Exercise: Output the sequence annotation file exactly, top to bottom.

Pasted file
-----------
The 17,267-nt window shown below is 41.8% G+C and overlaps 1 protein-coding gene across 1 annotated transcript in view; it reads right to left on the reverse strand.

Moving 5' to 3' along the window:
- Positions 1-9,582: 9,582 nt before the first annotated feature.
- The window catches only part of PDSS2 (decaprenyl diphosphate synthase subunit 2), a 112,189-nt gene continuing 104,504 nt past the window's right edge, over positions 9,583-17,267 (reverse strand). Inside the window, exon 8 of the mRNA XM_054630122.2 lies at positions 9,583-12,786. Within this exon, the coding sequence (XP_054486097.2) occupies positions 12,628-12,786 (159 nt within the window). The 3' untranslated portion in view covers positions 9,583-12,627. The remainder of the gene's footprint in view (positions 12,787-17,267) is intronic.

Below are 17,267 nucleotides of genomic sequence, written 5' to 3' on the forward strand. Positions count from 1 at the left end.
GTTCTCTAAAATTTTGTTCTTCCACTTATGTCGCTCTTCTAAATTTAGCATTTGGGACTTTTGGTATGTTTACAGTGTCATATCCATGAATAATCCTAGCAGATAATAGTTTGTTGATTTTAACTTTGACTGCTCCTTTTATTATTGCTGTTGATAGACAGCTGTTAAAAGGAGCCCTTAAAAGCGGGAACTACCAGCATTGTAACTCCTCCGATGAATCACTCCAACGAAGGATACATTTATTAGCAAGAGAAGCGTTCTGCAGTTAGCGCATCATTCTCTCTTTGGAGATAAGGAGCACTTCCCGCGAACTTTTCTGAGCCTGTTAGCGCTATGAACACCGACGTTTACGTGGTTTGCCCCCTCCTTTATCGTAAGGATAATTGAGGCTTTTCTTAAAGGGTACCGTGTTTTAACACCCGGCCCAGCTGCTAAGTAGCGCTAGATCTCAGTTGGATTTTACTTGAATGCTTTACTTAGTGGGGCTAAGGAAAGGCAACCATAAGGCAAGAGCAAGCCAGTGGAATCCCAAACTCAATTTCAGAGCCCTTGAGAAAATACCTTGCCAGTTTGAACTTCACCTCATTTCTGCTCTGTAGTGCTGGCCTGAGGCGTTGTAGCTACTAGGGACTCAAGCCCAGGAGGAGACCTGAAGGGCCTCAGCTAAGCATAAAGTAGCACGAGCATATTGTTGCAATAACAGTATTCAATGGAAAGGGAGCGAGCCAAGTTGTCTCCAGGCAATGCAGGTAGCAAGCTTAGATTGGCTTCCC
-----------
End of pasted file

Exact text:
The 17,267-nt window shown below is 41.8% G+C and overlaps 1 protein-coding gene across 1 annotated transcript in view; it reads right to left on the reverse strand.

Moving 5' to 3' along the window:
- Positions 1-9,582: 9,582 nt before the first annotated feature.
- The window catches only part of PDSS2 (decaprenyl diphosphate synthase subunit 2), a 112,189-nt gene continuing 104,504 nt past the window's right edge, over positions 9,583-17,267 (reverse strand). Inside the window, exon 8 of the mRNA XM_054630122.2 lies at positions 9,583-12,786. Within this exon, the coding sequence (XP_054486097.2) occupies positions 12,628-12,786 (159 nt within the window). The 3' untranslated portion in view covers positions 9,583-12,627. The remainder of the gene's footprint in view (positions 12,787-17,267) is intronic.

Below are 17,267 nucleotides of genomic sequence, written 5' to 3' on the forward strand. Positions count from 1 at the left end.
GTTCTCTAAAATTTTGTTCTTCCACTTATGTCGCTCTTCTAAATTTAGCATTTGGGACTTTTGGTATGTTTACAGTGTCATATCCATGAATAATCCTAGCAGATAATAGTTTGTTGATTTTAACTTTGACTGCTCCTTTTATTATTGCTGTTGATAGACAGCTGTTAAAAGGAGCCCTTAAAAGCGGGAACTACCAGCATTGTAACTCCTCCGATGAATCACTCCAACGAAGGATACATTTATTAGCAAGAGAAGCGTTCTGCAGTTAGCGCATCATTCTCTCTTTGGAGATAAGGAGCACTTCCCGCGAACTTTTCTGAGCCTGTTAGCGCTATGAACACCGACGTTTACGTGGTTTGCCCCCTCCTTTATCGTAAGGATAATTGAGGCTTTTCTTAAAGGGTACCGTGTTTTAACACCCGGCCCAGCTGCTAAGTAGCGCTAGATCTCAGTTGGATTTTACTTGAATGCTTTACTTAGTGGGGCTAAGGAAAGGCAACCATAAGGCAAGAGCAAGCCAGTGGAATCCCAAACTCAATTTCAGAGCCCTTGAGAAAATACCTTGCCAGTTTGAACTTCACCTCATTTCTGCTCTGTAGTGCTGGCCTGAGGCGTTGTAGCTACTAGGGACTCAAGCCCAGGAGGAGACCTGAAGGGCCTCAGCTAAGCATAAAGTAGCACGAGCATATTGTTGCAATAACAGTATTCAATGGAAAGGGAGCGAGCCAAGTTGTCTCCAGGCAATGCAGGTAGCAAGCTTAGATTGGCTTCCC